In the Washington Examiner, Glenn Reynolds lays out some arguments that higher-ed financing is about to go soft. First of all, he cites the reasons why colleges have been able to raise tuition much faster than rates of inflation.
“First—as with the housing bubble—cheap and readily available credit has let people borrow to finance education. They’re willing to do so because of (1) consumer ignorance, as students (and, often, their parents) don’t fully grasp just how harsh the impact of student loan payments will be after graduation; and (2) a belief that, whatever the cost, a college education is a necessary ticket to future prosperity.”
If people start to become, first of all, more pessimistic and, next, more knowledgeable about the actual benefits of a college degree, or rather an expensive college degree as opposed to a (relatively) cheap college degree, the system is in trouble.
“College is often described as a path to prosperity, but is it? A college education can help people make more money in three different ways.
“First, it may actually make them more economically productive by teaching them skills valued in the workplace: Computer programming, nursing or engineering, say. (Religious and women’s studies, not so much.)
“Second, it may provide a credential that employers want, not because it represents actual skills, but because it’s a weeding tool that doesn’t produce civil-rights suits as, say, IQ tests might. A four-year college degree, even if its holder acquired no actual skills, at least indicates some ability to show up on time and perform as instructed.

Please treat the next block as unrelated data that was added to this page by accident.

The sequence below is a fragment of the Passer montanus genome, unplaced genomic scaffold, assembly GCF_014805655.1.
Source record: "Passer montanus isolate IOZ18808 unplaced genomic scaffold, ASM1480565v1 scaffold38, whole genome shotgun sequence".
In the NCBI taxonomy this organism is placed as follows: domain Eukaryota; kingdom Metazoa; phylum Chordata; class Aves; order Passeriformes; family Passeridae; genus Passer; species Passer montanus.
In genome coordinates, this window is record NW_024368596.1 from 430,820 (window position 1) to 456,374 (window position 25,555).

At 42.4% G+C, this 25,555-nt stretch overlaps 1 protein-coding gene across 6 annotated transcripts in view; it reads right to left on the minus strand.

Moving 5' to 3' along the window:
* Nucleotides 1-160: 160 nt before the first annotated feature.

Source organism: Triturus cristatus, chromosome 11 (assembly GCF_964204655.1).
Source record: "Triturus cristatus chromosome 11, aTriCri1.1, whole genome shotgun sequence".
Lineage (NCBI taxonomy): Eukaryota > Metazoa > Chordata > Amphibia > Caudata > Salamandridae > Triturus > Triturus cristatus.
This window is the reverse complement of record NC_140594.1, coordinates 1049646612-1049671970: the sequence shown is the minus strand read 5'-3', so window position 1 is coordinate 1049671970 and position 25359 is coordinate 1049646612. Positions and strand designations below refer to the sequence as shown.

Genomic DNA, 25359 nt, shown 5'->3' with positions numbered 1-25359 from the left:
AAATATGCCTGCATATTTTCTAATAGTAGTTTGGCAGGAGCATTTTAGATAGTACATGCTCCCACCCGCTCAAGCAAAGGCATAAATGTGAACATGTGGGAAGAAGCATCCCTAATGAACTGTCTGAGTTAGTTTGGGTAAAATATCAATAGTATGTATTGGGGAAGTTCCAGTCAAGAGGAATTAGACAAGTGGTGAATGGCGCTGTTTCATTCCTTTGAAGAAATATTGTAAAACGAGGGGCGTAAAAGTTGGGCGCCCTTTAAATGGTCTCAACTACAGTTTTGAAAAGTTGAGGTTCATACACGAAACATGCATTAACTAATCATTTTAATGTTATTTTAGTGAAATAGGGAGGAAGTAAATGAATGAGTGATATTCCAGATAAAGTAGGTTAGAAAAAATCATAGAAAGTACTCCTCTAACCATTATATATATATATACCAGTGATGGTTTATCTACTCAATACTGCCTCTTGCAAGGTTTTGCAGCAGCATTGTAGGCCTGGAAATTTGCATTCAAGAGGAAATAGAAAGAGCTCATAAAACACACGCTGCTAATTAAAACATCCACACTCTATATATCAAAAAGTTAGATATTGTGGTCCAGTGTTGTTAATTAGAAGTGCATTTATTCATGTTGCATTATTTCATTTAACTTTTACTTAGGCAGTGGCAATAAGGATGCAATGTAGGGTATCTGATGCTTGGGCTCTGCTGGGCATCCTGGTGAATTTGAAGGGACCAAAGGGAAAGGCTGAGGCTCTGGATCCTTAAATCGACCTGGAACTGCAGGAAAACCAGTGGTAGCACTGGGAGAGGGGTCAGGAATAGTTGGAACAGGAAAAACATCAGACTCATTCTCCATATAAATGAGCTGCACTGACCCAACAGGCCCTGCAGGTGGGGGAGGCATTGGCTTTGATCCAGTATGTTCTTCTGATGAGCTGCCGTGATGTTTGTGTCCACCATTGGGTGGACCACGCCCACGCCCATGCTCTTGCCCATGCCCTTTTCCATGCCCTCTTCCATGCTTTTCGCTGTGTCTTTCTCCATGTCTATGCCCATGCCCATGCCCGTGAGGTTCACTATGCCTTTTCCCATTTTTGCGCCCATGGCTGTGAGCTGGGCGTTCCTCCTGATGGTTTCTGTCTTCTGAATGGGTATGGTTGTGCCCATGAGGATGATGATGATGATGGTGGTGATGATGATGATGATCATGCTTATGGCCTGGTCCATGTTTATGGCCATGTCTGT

“And, third, a college degree—at least an elite one—may hook its holder up with a useful social network that can provide jobs and opportunities in the future. (This is more true if it’s a degree from Yale than if it’s one from Eastern Kentucky, but it’s true everywhere to some degree).
“While an individual might rationally pursue all three of these, only the first one—actual added skills—produces a net benefit for society. The other two are just distributional—about who gets the goodies, not about making more of them.
“Yet today’s college education system seems to be in the business of selling parts two and three to a much greater degree than part one, along with selling the even-harder-to-quantify ‘college experience,’ which as often as not boils down to four (or more) years of partying.”
As we hear more stories such as the New York Times profile of the NYU student who ran up $100,000 in student loans and majored in religion and women’s studies, more teenagers and parents will increasingly disregard the latter two benefits and focus on the first one. Higher ed better be ready for the adjustment, Reynolds warns.